When MOOCs hit the big time in 2012, I was surprised at the negative reaction within the e-learning and OER communities. The courses were open but they were simple and did not use more advanced educational approaches. They were not granular so you could not reuse individual parts of them. The may have been open but did not contain openly licenced material. The last objection seemed to me to be ideological in nature. You can learn almost anything from the Internet, but learners need structure. MOOCs added structure to open learning. Surely that was of value to learners and educators, even if the materials themselves were not openly licenced. Micromasters and “MOOC style” masters degrees are offering even more structure, and though not free, may do more to achieve the same objectives as the OER movement: Lowering the cost of higher education.

Which brings me to my final observation: Are we addressing the wrong problem? With two children of my own in Higher Education I have estimated the costs per year in the following categories:
  • Cost of tuition (including fees, government subsidies and scholarships) €13k
  • Accommodation €9k
  • Food and entertainment €5k
  • (Opportunity costs - they could have been working) €20k
  • Books and courseware €0.6k
This leads me to conclude that we are working on the wrong problem. There are much more important challenges than the cost of books and other materials that can only be addressed by a more fundamental redesign of how we do higher education. So why the emphasis on books and not more fundamental change. I suspect that the reason for this is ideological.

The book and courseware business is essentially commercial and profit driven while higher education institutions are largely non-profit. It fits the ideological perceptions of those within higher education better to oppose the profit-making publishers than to challenge the inefficiencies within our own system.

But to be fair, some within the system are doing just that. My personal view is that we should stop sending kids to college. Apprenticeships and alternative credentials may provide them with more employable skills and hopefully employers will move towards more competency based recruitment rather than relying on the expensive signalling from college education. I believe that MOOC style courses and degrees will do more to reduce the cost of education than any other method and that is why I, personally, would prefer to work on what can be achieved through open courses and work-based learning than through OER.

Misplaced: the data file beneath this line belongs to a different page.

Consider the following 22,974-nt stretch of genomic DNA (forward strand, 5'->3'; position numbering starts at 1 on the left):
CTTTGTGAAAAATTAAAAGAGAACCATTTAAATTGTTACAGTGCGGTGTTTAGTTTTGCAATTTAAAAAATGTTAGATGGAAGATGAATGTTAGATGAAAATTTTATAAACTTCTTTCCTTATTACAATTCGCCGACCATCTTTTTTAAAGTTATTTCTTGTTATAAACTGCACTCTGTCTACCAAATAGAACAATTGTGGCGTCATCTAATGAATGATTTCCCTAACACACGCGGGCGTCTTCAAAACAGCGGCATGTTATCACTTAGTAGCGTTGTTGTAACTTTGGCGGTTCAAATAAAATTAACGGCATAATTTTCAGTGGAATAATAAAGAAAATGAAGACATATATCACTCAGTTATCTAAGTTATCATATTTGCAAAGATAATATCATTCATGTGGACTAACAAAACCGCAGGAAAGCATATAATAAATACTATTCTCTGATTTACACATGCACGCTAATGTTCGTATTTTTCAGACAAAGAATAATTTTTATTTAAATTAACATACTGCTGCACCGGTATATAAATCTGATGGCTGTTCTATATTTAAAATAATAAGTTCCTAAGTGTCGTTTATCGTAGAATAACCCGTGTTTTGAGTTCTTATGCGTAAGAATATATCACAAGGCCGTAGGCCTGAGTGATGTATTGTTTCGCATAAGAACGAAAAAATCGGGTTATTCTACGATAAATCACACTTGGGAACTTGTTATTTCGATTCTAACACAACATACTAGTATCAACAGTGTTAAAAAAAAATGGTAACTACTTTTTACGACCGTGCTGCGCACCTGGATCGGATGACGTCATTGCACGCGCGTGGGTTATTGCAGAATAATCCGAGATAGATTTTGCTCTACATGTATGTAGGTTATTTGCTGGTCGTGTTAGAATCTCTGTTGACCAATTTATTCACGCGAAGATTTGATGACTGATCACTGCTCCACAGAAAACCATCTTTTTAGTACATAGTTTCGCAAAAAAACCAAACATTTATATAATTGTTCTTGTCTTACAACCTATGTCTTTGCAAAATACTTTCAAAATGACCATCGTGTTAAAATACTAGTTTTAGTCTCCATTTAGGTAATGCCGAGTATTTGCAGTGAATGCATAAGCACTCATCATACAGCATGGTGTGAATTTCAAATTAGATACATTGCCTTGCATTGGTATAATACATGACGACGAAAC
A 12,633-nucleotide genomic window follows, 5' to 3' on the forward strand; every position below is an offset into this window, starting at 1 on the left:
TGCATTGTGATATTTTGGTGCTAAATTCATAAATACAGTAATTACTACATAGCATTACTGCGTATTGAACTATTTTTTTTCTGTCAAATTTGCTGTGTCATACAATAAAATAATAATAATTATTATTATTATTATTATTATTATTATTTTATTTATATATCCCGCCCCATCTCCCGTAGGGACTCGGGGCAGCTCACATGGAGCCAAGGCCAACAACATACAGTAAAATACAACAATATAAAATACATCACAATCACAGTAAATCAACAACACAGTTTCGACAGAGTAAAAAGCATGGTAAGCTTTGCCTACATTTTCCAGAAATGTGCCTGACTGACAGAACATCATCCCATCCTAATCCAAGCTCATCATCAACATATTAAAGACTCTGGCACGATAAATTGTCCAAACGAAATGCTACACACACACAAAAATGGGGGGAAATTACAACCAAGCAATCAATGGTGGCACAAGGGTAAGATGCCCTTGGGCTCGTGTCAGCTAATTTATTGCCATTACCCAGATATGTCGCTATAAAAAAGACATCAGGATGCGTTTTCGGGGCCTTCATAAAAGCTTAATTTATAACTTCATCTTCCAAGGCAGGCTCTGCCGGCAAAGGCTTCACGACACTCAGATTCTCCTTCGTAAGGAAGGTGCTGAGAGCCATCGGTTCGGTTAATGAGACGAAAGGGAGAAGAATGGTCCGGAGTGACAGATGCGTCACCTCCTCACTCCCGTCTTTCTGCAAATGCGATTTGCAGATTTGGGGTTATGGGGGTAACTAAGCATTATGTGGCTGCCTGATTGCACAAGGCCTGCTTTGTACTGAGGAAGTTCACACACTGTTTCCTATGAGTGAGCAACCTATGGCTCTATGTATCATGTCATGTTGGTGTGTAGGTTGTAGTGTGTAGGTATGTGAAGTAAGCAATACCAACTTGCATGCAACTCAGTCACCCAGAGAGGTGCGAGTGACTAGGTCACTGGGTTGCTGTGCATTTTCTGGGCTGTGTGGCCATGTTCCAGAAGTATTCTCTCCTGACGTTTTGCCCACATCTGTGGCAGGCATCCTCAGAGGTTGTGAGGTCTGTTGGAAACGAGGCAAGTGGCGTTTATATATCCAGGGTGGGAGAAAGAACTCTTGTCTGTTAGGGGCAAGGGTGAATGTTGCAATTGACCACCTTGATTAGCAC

Slides available at: http://bit.ly/oer19bm


  1. Good thinking Brian. I have just finished running an 11-week degree course, based on a 5-week MOOC I ran in 2017. I learned a lot and will run an enhanced course next year

    1. Yes, this is the way i would like to see things going. Now if you could convince your colleagues to do likewise you might get the cost of the whole degree down. What was the topic? I'm about to try to convince colleagues to do this with an Associates Degree.

  2. Could we improve it though as every "step forward" inevitably end up being a disaster leading to a backward quick step....

    1. Let's take some risks. If even 2 out of every 3 steps forward work it will probably be worth it.

  3. How did you approach reviewing OERs? I found it difficult judging teaching effectiveness out of context - the more granular, the more difficult

  4. To be honest I did it intuitively and was generally prepared to approve anything that looked remotely useful.